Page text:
A former engine-development manager at Audi was charged in the U.S. for his role in a wide-ranging emissions scandal at Volkswagen AG that has already led to the indictment of seven others and a $2.8 billion criminal fine for the German auto maker, U.S. authorities said Thursday.
Giovanni Pamio, who worked as head of thermodynamics for Audi's diesel engine development, was accused of working to help implement software designed to cheat U.S. emissions tests in thousands of Audi "clean diesel" vehicles. He was charged with conspiring to defraud the U.S., violating the Clean Air Act, and wire fraud.
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Mr. Pamio, described by the Justice Department as a 60-year-old Italian citizen, couldn't be located for comment. A Volkswagen spokeswoman said the company "continues to cooperate with investigations by the U.S. Department of Justice into the conduct of individuals. It would not be appropriate to comment on any ongoing investigations or to discuss personnel matters."
The case, filed as a criminal complaint, suggests the Justice Department under President Donald Trump is continuing to pursue a case that became a signature prosecution of the Obama administration.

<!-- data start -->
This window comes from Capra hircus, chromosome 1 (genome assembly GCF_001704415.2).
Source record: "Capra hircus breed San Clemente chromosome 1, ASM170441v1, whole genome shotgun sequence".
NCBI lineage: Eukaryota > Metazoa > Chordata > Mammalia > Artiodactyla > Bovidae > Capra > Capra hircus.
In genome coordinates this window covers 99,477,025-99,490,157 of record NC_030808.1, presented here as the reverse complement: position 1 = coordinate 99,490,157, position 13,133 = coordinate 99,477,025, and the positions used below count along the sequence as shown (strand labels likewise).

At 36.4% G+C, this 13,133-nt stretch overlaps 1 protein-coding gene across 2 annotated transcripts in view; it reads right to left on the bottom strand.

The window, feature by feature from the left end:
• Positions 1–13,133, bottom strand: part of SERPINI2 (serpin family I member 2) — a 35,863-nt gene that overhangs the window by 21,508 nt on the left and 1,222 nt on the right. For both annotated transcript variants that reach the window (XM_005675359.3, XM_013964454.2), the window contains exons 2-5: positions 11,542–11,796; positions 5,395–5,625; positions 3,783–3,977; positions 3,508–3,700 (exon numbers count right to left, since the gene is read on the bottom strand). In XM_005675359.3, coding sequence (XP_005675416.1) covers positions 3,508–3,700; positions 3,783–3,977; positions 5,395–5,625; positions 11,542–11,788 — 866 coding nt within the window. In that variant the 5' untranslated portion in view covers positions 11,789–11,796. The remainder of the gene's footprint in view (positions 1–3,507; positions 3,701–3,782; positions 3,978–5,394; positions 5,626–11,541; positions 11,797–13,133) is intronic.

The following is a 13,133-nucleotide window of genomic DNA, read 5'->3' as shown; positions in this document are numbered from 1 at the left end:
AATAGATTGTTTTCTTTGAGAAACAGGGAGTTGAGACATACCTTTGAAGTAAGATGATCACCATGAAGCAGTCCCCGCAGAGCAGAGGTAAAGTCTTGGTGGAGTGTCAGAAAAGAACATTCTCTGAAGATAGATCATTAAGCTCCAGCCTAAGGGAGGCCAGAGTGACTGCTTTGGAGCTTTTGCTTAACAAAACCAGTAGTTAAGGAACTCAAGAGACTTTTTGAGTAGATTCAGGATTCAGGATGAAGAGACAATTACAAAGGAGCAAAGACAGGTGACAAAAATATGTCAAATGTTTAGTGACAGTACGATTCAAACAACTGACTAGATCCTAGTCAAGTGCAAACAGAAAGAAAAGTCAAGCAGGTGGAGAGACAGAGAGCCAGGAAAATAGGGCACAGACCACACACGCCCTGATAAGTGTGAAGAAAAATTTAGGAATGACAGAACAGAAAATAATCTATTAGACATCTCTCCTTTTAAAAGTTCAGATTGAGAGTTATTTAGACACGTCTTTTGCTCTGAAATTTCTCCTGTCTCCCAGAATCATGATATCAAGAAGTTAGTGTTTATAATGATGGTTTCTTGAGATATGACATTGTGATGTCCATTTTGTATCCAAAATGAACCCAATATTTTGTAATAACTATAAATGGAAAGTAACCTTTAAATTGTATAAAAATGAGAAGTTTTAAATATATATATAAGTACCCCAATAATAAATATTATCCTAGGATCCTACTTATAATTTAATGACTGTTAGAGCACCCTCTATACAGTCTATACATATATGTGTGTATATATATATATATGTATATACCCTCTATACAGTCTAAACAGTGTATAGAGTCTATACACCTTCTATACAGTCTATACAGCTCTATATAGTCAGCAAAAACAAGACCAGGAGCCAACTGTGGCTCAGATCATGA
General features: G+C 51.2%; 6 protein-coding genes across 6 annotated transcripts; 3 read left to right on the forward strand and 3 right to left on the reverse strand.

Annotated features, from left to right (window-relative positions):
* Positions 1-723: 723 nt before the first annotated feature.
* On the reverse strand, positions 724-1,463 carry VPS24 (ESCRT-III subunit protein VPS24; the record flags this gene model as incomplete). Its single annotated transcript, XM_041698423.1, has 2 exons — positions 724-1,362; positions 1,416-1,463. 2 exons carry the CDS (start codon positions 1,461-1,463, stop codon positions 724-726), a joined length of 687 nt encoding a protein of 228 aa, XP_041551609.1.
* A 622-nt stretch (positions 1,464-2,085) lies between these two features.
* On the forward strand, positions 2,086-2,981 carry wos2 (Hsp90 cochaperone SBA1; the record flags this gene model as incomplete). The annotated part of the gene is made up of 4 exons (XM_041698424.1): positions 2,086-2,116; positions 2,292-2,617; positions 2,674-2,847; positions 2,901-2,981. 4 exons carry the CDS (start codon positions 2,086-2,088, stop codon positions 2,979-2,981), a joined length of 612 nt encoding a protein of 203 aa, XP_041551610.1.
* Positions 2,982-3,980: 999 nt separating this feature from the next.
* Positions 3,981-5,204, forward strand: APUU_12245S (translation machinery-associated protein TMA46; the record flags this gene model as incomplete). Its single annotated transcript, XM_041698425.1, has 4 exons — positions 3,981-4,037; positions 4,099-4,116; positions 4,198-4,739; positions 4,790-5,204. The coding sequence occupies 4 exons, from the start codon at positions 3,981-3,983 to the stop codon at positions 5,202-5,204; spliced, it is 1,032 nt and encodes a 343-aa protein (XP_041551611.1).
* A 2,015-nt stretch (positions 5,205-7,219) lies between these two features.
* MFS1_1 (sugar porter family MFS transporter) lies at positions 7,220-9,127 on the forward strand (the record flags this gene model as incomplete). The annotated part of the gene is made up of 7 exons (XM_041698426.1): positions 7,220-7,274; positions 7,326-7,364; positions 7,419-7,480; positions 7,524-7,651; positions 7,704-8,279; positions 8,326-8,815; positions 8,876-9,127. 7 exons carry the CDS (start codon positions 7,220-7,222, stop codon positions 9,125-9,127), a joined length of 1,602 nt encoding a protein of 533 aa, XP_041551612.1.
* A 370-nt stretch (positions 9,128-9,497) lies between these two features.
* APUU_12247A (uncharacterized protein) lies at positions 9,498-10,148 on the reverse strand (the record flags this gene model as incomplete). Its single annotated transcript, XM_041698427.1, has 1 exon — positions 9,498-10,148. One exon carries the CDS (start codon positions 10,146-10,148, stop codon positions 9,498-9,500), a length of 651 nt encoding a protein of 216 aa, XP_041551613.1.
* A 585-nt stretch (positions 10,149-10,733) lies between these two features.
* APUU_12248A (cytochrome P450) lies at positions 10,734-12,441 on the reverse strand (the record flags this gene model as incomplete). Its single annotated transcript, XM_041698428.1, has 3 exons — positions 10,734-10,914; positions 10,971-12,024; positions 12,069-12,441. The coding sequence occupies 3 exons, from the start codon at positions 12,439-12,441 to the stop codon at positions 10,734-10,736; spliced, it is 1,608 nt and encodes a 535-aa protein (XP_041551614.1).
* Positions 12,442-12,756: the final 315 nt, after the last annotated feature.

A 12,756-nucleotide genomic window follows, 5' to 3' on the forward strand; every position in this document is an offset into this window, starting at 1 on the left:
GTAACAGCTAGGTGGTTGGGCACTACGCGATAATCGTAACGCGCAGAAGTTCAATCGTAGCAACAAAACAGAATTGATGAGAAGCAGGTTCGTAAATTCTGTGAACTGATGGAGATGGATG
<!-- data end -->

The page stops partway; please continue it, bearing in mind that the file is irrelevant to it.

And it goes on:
Volkswagen agreed to plead guilty in January, after it admitted in 2015 that it had rigged nearly 11 million diesel vehicles world-wide, including some 600,000 in the U.S., to cheat on emissions tests. The cars produced toxic tailpipe emissions up to 40 times the allowable limits during normal road use. The company's admission set off a whirlwind of civil litigation and a criminal investigation into the company and many of its senior executives.
Regulators also found similar conduct at Audi, Volkswagen's luxury unit. German police raided the homes of two Audi executives earlier this year.
Italy has an extradition treaty with the U.S., which could make it easier for U.S. prosecutors to gain custody of Mr. Pamio. A Justice Department spokesman had no immediate comment on Mr. Pamio's whereabouts.
According to the Justice Department, Mr. Pamio led a team of engineers responsible for designing emissions-control systems to meet regulatory standards from 2006 until November 2015, after the Volkswagen emissions scandal became public.
Volkswagen's legal settlements stemming from its emissions fraud could exceed $25 billion in the U.S. alone depending on how many vehicles the auto maker is forced to repurchase. Volkswagen has reached settlements in the U.S. with consumers, regulators, dealers, state attorneys general and federal prosecutors.
Other individuals have been indicted in the U.S. as a result of the emissions deception. A Volkswagen engineer who pleaded guilty to criminal conduct is scheduled to be sentenced later this month. A former head of Volkswagen's Michigan environment and engineering office is in custody awaiting trial. Several other Volkswagen employees who were charged are believed to reside in Germany and aren't likely to be extradited.
Write to Aruna Viswanatha at Aruna.Viswanatha@wsj.com and Mike Spector at email@example.com
(END) Dow Jones Newswires
July 06, 2017 23:31 ET (03:31 GMT)